"San Diego's up," said Bob Ferry. "Gene's old team. You know they'll take a guy with a bad attitude."

That's an inside joke.

Ferry, the Bullet general manager, laughed and laughed. The team's new coach, Gene Shue, lately freed from the San Diego Clippers, sat next to Ferry. Shue is the NBA's Albert Schweitzer, a saint who sees blessed good where others see original sin. Here is a coach who actually traded to get Lloyd Free on his side. Only an angel with a coach's whistle would sign up Marvin Barnes.

So Bob Ferry, with San Diego's turn in the NBA draft coming up next, yesterday made his little inside joke. And everyone laughed and laughed.

And five picks later, what did the Bullets do?

They picked a guy with a bad attitude.

At least, some people think Wes Matthews has a bad attitude.

The heavens will fall before the Bullets say so.

They say Matthews is a good kid, a good competitor, a great basketball player.

"We talked to his high school coaches in Connecticut. We talked to his assistant coach at Wisconsin, and from our sources that know the kid, they tell us he's a good kid," Ferry said.

Other sources say Matthews is a young John Williamson, trouble looking for a place to happen. "Matthews' hero is none other than Williamson," said a basketball man who watched Matthews play three seasons at the University of Wisconsin. "Matthews is supposed to be the best thing from Connecticut since Williamson left Bridgeport. They played together in the summer, and I hear that's why Matthews went hardship."

In three stormy years at Wisconsin, Matthews, a slim, 6-foot-1 guard, averaged 18.1 points a game. But he was academically ineligible once, he raged and sulked regularly, and he was suspended for the last game of last season after what he admits was a "crazy incident" in which "I got out of control." Matthews left school in April to chase his lifelong dream of playing in the NBA.

"To put it in perspective for you in Washington," another Wisconsin man said, "maybe the Bullets could work out a deal where Matthews could room with Bobby Dandridge."

In Dandridge and Matthews, the Wisconsin source sees wonderful players when they want to be wonderful, but he also sees players whose attitudes will test the saintliness of any coach.

"Matthews is a hot dog," a source said. "He left Wisconsin no more disciplined than when he got there. The coach (Bill Cofield) finally suspended him for that last game after three years of bull. It was just one thing after another. The kid is a great ballplayer and if you saw him on the right night, he was absolutely fantastic.

"But he lost a lot of games in the last two minutes trying to be the hero, throwng the ball away, taking the stupid shot. People who saw him a lot -- the Milwaukee Bucks' people, for instance -- didn't like him. Eventually, he hurts you more than he helps. He just isn't a winning ballplayer."

The Bucks' coach, Don Nelson, called Matthews' first-round selection by the Bullets one of the major surprises of yesterday's draft.

The surprise started with Ferry's scouting of Matthews over the last three seasons. The general manager said he had seen Matthews play maybe three games. At the Bullet's mini-camp recently, Matthews was the standout of 30 prospects.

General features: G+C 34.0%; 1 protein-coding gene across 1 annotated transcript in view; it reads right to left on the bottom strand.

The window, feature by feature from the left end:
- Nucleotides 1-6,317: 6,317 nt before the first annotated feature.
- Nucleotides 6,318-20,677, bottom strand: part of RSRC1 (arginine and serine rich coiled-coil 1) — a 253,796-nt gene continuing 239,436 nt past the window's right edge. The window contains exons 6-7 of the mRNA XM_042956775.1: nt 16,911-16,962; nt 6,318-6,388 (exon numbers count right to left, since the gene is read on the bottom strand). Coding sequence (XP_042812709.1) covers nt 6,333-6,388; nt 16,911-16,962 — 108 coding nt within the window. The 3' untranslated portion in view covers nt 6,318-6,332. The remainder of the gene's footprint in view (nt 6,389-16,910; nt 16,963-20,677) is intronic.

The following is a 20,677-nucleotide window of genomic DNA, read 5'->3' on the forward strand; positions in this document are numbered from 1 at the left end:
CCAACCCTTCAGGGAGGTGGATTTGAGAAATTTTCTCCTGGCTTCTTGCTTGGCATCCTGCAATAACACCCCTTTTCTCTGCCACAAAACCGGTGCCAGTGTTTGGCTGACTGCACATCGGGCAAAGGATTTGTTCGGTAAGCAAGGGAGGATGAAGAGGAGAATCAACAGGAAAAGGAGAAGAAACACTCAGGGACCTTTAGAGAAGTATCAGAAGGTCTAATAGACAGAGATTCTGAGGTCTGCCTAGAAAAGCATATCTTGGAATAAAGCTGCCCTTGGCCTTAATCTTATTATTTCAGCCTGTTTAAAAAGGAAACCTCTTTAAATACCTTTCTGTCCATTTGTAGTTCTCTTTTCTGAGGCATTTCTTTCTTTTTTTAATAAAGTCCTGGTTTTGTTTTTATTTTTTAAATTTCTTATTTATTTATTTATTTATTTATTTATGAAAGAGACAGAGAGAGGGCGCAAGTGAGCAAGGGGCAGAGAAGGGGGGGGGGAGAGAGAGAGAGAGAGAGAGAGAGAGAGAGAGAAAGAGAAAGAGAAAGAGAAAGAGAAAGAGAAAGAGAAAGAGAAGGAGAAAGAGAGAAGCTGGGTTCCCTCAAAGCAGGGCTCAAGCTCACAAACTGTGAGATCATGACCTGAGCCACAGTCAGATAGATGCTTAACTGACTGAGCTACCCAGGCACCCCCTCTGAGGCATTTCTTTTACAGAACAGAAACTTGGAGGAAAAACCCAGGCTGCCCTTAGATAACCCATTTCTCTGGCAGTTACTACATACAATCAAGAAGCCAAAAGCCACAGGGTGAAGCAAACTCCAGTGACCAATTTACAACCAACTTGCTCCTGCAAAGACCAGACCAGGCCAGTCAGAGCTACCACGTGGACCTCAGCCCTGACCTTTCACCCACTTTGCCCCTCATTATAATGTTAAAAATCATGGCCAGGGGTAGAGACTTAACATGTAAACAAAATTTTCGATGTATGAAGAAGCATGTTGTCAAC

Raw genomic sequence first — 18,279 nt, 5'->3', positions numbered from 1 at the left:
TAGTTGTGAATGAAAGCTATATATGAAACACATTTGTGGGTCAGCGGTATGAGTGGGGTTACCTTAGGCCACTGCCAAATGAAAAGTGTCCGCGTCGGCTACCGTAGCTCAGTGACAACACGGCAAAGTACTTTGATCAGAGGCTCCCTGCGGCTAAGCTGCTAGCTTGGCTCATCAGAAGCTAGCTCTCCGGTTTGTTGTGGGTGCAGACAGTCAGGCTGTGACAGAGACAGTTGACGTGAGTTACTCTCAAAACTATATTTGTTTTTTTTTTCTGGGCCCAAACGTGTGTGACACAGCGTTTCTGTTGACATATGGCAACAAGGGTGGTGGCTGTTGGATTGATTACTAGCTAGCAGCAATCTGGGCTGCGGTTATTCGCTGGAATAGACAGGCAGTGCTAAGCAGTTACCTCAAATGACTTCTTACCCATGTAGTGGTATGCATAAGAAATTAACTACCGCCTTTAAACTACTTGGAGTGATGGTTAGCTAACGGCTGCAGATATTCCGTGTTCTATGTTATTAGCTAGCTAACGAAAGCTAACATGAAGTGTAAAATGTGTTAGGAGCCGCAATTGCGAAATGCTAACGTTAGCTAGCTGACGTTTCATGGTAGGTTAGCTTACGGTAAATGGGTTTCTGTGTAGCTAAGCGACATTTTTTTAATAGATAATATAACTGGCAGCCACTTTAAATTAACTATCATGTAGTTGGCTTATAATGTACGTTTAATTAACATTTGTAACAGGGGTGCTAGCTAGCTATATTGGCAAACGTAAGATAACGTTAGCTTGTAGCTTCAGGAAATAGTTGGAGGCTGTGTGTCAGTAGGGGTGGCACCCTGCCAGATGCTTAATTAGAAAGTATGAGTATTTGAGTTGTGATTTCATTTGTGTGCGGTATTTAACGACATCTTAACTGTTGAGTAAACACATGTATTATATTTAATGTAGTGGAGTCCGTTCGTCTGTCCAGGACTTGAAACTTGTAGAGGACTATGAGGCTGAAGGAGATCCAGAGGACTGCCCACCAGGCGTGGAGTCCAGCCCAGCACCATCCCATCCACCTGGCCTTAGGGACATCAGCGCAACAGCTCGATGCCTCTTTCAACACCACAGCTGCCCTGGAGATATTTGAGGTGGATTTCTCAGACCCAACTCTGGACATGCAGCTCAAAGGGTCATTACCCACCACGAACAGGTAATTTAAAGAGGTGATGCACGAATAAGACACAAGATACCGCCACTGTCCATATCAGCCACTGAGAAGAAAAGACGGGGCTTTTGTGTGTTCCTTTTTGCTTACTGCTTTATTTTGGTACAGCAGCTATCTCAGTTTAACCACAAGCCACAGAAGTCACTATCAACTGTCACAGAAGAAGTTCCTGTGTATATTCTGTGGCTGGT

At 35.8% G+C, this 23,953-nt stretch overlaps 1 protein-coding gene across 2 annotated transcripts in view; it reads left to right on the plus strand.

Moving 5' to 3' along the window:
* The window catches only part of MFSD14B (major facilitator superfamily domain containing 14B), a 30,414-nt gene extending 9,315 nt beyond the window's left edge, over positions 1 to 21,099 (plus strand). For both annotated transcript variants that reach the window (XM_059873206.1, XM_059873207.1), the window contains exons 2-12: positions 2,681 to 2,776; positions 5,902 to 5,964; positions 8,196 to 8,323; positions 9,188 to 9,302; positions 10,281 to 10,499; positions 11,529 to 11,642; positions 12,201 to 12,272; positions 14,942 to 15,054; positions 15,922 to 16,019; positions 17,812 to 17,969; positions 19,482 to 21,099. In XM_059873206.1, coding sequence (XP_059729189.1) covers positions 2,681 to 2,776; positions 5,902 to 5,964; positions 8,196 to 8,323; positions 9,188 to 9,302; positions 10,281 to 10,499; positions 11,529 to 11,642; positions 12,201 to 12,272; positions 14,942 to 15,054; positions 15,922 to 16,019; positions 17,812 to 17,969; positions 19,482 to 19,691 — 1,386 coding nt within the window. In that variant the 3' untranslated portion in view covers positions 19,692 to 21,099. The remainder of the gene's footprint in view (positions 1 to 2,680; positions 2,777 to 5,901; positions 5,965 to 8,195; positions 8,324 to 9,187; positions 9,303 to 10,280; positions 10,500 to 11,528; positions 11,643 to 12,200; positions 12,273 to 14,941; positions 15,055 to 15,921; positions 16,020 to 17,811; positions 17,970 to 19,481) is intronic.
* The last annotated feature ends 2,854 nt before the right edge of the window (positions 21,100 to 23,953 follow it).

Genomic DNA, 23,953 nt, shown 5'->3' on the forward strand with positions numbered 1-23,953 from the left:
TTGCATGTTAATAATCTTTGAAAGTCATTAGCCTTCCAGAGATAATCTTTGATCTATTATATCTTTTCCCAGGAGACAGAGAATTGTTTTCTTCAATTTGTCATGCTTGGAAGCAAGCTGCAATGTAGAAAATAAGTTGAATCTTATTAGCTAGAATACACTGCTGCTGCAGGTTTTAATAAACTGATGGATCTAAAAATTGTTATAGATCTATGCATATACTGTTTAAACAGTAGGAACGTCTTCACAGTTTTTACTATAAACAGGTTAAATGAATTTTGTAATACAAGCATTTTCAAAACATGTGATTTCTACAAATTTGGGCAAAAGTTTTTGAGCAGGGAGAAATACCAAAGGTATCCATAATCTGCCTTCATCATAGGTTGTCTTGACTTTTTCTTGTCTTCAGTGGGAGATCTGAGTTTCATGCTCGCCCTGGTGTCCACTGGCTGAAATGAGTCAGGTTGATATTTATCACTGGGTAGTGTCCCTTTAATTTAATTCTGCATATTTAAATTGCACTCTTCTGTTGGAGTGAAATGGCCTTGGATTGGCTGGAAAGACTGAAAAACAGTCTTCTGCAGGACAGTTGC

It is one thing to be a gifted athlete; it is another to be a professional player. Egos seriously out of whack do not cut it in the NBA. For a decade, Ferry has drafted for the Bullets with a certain standard of character in mind. "We want Bullets," he always said, putting an extra spin of quality on the word "Bullets." Wes Unseld is a Bullet; Marvin Barnes is not.

And Bob Ferry believes that Wes Matthews, if not a Bullet already, can become one.

But what about the troubles between Matthews and his college coach, Bill Cofield?

"Do you know anything about Bill Cofield?" Ferry said.

"Not really," came the answer.

"I talked only to his assistant, Larry Reed, who used to work for the Bucks," Ferry said.


"I didn't even talk to Cofield," Ferry said.

"So you're saying, if I get the drift, that if you had a choice of believing Cofield or Wes Matthews, you'd go with Matthews?"

"I didn't even ask Cofield for his opinion," Ferry answered.

No one admits to being an attitude case. Bobby Dandridge is a magnificent mercenary, not an attitude case. Let John Williamson shoot, and his attitude is fine. Ask Wes Matthews if he has an attitude problem, and he says, "Oh, no, oh no. I come to play. No problems out of me."

Someone said, "But Wes, tell me about being suspended for that last game this season."

"Yes, sir, the coach is a screwball, kind of, but the man's been good to me," Matthews said. "I had no problems, it was just that the thing was blown totally out of proportion. It was just a crazy incident."


"It was a crazy thing," Matthews said, "that went down in practice that week between me and an assistant coach. Nothing really happened. It was a situation where I was kind of, you know, rude. I got out of control. It was a tempermental thing, a very temperamental thing. It was a bak break. But, hey, sometimes you pay for the bad breaks."

Without Matthews, Wisconsin lost that last game to woebegone Northwestern and missed out on a possible trip to the National Invitation Tournament. The suspension also cost Matthews a chance to become Wisconsin's all-time leading scorer.

"Those days are over with," Matthews said yesterday. "The Bullets have made my dreams come true. This has been a great day. Hey, I'm feeling real good. I'm so glad to be with the Bullets."

"One other thing, Wes," someone said. "How well do you know John Williamson?"

"John Williamson is from New Haven," Matthews said. "And I'm from here in Bridgeport. I've seen him a few times, and I played against him some when he was with the Nets."

"Oh, someone told me he was your hero."

"No, sir, I only see him once in a while. Hey, sir, do something for me."


"Tell everybody in Washington I'm really going to play for them."